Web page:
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Sara Rusboldt


Sara Rusboldt got quite the Christmas present this year: a new pair of lungs.

The 31-year-old received the double lung transplant Dec. 19 at Loyola University Medical Center. She has been recuperating at her Michigan City home ever since.

Rusboldt, a fourth-grade teacher at St. Stanislaus Kostka School in Michigan City, needed the operation after her lungs failed, a complication of a prior stem cell transplant to treat her leukemia.

"The doctors were very impressed. The first day after surgery I was actually sitting up in a chair. The next day I was out walking. They couldn't believe how well I was doing," she said. "Everyone is very happy and impressed with my recovery process."

She had the eight-hour surgery performed at Loyola University Medical Center in Maywood, Illinois. Earlier, a lung specialist had told her that without the transplant she likely only had about a year to live. Now she's expected to live many more years than that.

"It went very well," Dr. Daniel Dilling, a Loyola pulmonologist, said of the surgery. "She's had a terrific recovery so far. I'd say above average."

In 2011, Rusboldt had leukemia and had to undergo a stem cell transplant. Her sister, Monica Rusboldt, was the donor.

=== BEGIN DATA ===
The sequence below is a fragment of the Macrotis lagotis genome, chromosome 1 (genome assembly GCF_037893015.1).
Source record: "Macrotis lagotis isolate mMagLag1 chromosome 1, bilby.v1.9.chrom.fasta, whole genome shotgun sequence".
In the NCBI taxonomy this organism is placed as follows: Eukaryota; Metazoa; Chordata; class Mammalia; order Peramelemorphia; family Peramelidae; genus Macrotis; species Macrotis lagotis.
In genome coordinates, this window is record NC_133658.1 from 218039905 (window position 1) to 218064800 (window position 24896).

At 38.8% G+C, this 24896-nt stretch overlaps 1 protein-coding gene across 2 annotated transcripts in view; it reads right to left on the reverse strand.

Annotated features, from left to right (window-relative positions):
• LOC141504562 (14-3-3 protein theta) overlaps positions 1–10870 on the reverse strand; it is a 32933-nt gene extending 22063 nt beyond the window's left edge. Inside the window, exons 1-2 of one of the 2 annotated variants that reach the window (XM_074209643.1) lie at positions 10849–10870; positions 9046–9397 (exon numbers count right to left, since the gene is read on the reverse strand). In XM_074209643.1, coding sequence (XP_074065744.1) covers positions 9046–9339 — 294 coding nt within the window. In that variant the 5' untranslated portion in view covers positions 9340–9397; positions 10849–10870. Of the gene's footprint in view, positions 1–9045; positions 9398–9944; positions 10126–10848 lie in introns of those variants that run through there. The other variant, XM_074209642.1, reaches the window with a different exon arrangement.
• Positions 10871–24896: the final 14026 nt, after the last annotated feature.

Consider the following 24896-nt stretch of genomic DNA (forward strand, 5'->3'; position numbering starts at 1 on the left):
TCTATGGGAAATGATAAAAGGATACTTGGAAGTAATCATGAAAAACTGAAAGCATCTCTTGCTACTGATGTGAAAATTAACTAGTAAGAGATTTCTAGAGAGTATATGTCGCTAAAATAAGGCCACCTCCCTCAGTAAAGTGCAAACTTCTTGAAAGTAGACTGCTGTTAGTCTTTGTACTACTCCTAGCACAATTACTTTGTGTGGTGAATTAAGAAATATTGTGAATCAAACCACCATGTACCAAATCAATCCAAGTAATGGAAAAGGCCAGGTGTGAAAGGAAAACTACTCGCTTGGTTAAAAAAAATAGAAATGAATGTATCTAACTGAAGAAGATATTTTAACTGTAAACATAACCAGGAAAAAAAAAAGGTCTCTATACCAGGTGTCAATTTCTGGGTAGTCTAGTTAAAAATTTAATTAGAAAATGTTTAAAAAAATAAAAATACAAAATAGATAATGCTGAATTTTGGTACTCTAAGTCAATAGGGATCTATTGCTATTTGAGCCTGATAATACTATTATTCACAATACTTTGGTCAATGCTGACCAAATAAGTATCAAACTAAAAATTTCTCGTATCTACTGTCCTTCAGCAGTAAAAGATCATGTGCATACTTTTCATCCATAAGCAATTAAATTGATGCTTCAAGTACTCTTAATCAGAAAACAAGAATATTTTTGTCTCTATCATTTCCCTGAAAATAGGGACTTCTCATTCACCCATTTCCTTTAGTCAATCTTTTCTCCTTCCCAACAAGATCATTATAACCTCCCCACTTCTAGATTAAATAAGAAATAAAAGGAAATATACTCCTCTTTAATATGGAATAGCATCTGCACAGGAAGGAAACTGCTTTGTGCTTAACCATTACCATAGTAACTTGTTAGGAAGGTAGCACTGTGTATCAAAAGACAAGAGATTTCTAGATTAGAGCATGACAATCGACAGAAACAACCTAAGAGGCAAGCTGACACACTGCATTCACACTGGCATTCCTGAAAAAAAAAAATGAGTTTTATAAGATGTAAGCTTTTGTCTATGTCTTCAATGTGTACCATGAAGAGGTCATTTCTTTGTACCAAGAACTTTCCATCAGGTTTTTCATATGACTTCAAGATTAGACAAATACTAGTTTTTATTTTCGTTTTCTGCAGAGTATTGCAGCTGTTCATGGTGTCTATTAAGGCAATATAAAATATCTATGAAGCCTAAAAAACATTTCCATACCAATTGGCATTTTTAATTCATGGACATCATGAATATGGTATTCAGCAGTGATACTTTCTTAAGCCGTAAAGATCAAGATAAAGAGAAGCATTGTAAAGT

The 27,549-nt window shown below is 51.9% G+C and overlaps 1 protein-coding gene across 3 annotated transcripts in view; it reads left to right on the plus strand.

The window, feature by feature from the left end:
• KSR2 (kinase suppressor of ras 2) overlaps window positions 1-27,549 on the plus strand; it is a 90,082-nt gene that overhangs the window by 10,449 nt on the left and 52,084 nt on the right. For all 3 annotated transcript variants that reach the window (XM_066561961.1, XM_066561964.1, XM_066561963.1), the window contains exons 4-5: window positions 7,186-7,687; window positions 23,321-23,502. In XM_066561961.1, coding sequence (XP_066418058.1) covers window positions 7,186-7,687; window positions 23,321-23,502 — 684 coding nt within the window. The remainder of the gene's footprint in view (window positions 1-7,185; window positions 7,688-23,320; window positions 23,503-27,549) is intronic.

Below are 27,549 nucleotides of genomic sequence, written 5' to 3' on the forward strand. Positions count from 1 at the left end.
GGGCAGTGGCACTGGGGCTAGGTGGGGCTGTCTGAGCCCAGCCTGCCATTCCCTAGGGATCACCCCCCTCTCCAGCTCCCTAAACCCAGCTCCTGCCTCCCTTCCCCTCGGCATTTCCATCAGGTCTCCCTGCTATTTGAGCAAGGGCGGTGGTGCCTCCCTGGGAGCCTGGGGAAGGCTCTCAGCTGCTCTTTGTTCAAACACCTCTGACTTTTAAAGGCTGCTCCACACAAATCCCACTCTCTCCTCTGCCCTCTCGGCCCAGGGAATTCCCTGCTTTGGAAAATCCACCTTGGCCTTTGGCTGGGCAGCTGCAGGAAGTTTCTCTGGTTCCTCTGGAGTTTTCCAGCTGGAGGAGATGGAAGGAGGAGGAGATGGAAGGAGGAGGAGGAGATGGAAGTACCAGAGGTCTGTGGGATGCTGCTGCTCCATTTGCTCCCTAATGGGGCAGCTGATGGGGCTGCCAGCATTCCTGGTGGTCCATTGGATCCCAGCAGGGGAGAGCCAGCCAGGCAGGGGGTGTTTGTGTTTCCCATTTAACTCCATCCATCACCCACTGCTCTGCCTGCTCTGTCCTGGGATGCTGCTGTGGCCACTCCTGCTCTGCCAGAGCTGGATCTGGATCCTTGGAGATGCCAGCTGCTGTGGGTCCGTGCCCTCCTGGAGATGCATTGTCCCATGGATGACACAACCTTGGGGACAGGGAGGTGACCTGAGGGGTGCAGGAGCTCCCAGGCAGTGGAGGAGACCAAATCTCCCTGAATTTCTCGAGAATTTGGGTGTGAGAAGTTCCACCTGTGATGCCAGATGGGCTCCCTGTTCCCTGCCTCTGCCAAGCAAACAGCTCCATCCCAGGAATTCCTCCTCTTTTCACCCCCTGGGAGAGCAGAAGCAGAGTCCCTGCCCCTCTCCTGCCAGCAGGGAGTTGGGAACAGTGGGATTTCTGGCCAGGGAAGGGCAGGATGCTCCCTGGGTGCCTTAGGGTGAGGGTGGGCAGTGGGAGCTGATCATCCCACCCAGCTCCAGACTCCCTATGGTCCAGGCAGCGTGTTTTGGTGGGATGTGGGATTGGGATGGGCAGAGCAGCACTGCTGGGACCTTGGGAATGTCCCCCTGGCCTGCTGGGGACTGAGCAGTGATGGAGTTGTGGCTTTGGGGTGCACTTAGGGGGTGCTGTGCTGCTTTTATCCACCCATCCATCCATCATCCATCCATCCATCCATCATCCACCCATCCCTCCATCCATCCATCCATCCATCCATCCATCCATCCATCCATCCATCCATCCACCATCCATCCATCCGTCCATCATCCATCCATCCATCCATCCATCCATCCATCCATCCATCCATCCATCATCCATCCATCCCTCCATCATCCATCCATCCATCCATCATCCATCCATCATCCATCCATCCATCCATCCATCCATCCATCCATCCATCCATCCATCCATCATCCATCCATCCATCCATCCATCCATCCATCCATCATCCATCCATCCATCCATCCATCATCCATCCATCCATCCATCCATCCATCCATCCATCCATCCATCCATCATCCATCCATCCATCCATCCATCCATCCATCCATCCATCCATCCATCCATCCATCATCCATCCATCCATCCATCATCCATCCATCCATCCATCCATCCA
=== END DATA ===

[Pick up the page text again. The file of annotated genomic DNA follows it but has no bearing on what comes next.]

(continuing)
However, Sara's Rusboldt's new immune system saw her own organs as foreign, attacking her lungs and causing severe shortness of breath. She struggled just walking up stairs.

That's when Dilling recommended the lung transplant.

Rusboldt had to wait for a donor but when one became available she went to Loyola for the surgery, six days before Christmas. It was also her grandmother's 90th birthday.

"Our grandma said it was the best birthday present she could have asked for," Monica Rusboldt said.

Sara Rusboldt since has returned home and had visits from a home nurse and physical therapy. She is set to start pulmonary rehab soon. She goes to Loyola every two weeks for follow-up visits. Six months after the surgery, the donor's family will have the opportunity to reveal the person's identity.

In the meantime, Rusboldt is eagerly anticipating her return to teaching. She plans to go back to her job next school year.

"I do miss it so much," she said. "It's nice, my students sent me so many cards and they sent me valentines. I heard from students' parents. I can't wait to see them. I can't wait to get back."


Health reporter

Giles is the health reporter for The Times, covering the business of health care as well as consumer and public health. He previously wrote about health for the Lawrence (Kansas) Journal-World. He is a graduate of Northern Illinois University.